June 28, 2011 | Permalink | Comments (0) | TrackBack (0)

Monday, June 27, 2011

Internet Search Competition: Where’s the Beef?

Posted by D. Daniel Sokol

David Balto (Center for American Progress) asks Internet Search Competition: Where’s the Beef?

June 27, 2011 | Permalink | Comments (0) | TrackBack (0)

Generic Advertising in Concentrated and Differentiated Agricultural Markets

Posted by D. Daniel Sokol

Sungill Han, Department of Livestock Business and Marketing Economics Konkuk University, Chanjin Chung Department of Agricultural Economics, Oklahoma State University, and Daeseok Suh Korean Rural Economic Institute explore Generic Advertising in Concentrated and Differentiated Agricultural Markets.

ABSTRACT: This study develops an analytical framework to examine the impact of generic advertising on brand advertising with alternative assumptions on demand changes (shift-up and rotation), product differentiation, market concentration, and relationship between commodity and brand advertising programs. The newly developed model allows one to determine the relationship between generic and brand advertising, which has not been clearly shown in previous studies. Analytical results show that when generic advertising leads to an inelastic demand, generic advertising would help brand advertising and could decrease the optimal brand advertising expenditures. However, when generic advertising leads to an elastic demand, it would negatively affect the profitability of brand advertising.

June 27, 2011 | Permalink | Comments (0) | TrackBack (0)

Effect of Plant Location Decisions on Raw Material Input Prices

Posted by D. Daniel Sokol

Diana M. Burton (Ecosystem Science and Management, Agricultural Economics, Texas A&M University) and H. Alan Love (Information & Operations Management, Agricultural Economics Texas A&M University) write on the Effect of Plant Location Decisions on Raw Material Input Prices.

ABSTRACT: In processing industries, plant location decisions are costly and have consequences for firm profitability. When raw materials are heavy or perishable, transportation costs limit shipping distances and processors must compete locally for raw material inputs. To determine the likely profitability of a new plant, a processor must forecast the effect entry will have on local post-entry raw material price. This requires anticipating how entry will affect market structure and intensify competition for raw materials. Using an econometric representation of game-theoretic Nash equilibria relating input prices to processor competition in local procurement areas, an empirical model is developed to ex ante forecast the likely impact of entry on input price. The methods developed are applicable to a wide variety of industries where historic data are available.

June 27, 2011 | Permalink | Comments (0) | TrackBack (0)

C.D. Howe Institute: Abolish Ownership Restrictions in Telecommunications

Posted by D. Daniel Sokol

Canada's C.D. Howe Institute Competition Policy Council has published a report advocating that Canada Abolish Ownership Restrictions in Telecommunications.

June 27, 2011 | Permalink | Comments (0) | TrackBack (0)

Formation of Decentralized Manufacturer-Supplier Networked Market

Posted by D. Daniel Sokol

Yasuhiro Shirata (Graduate School of Economics, Hitotsubashi University) analyzes Formation of Decentralized Manufacturer-Supplier Networked Market.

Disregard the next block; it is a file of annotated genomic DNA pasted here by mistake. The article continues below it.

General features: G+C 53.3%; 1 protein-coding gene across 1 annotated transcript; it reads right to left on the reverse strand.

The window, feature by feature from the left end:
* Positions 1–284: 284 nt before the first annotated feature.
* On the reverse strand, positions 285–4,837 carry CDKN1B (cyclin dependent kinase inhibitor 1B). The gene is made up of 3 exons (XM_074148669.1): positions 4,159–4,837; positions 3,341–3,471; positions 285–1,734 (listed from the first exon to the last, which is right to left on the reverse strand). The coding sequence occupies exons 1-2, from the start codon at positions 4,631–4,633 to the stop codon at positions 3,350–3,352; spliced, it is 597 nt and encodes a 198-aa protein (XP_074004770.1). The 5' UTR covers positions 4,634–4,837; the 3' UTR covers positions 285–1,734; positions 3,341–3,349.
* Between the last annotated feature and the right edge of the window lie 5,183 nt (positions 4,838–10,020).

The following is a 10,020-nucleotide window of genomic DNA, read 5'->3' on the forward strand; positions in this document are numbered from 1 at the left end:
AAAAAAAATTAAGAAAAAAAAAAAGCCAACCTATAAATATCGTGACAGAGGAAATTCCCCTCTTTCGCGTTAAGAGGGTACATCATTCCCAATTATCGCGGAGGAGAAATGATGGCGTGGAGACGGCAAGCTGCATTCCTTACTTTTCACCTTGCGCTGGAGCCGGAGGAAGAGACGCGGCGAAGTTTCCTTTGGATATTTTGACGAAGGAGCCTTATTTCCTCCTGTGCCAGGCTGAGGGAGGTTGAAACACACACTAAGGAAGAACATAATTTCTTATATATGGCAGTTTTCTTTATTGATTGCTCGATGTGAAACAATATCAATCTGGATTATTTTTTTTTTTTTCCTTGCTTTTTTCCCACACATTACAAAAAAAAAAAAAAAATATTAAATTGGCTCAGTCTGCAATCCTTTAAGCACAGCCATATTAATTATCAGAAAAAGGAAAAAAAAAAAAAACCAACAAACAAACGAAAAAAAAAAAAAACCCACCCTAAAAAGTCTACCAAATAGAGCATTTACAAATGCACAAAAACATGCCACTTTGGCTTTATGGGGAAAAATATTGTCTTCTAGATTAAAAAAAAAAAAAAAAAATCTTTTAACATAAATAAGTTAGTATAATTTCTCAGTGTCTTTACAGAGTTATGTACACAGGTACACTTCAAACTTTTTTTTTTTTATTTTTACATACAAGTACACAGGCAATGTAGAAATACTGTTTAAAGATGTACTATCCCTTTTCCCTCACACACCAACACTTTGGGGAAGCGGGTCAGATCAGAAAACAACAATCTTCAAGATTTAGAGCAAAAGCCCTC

ABSTRACT: This paper studies trading in a two-sided market where firms strategically form a network. In a networked market, manufacturers and suppliers must be connected by links for trading. We show that if no contingent contract is available, then any pairwise Nash stable network is inefficient. Each supplier under-invests in links (a hold-up problem). If a contract contingent on direct links is available and link cost is low, then the under-investment problem solves. Furthermore, the complete network resulting in the Walrasian outcome is uniquely pairwise Nash stable. However, this outcome is also inefficient. A new hold-up problem, over-investment in links, arises.

June 27, 2011 | Permalink | Comments (0) | TrackBack (0)

An Experimental Contribution to the Revision of the Guidelines on Research and Development Agreements

Posted by D. Daniel Sokol

Christoph Engel (Max Planck Institute for Research on Collective Goods, Bonn) analyzes An Experimental Contribution to the Revision of the Guidelines on Research and Development Agreements.

ABSTRACT: The European Commission is working on a revision of its Guidelines on Research and Development Agreements. On this occasion, this note surveys the existing experimental evidence. Experiments add a number of additional arguments to the normative assessment. R&D agreements have a much smaller effect on later competition in the product market if they serve as a substitute for incomplete (legal) protection of innovation effort. They may help firms settle the resulting fairness issue, and stay away from investment wars. Using the results from 107 published experiments on oligopoly, a meta-study shows that clearing an R&D agreement can be beneficial since it removes the additional collusion incentive resulting from fear that, through successful innovation, competitors might gain an advantage. This is the case if the opposite market side has countervailing power, and the more market conditions are stable. By contrast, t! he meta-data suggests that R&D agreements increase the risk of collusion in the product market if products are substitutes, if capacity cannot immediately be extended, if market participants may communicate, and if they are experienced; the latter two conditions are very likely to hold in the field.

June 27, 2011 | Permalink | Comments (1) | TrackBack (0)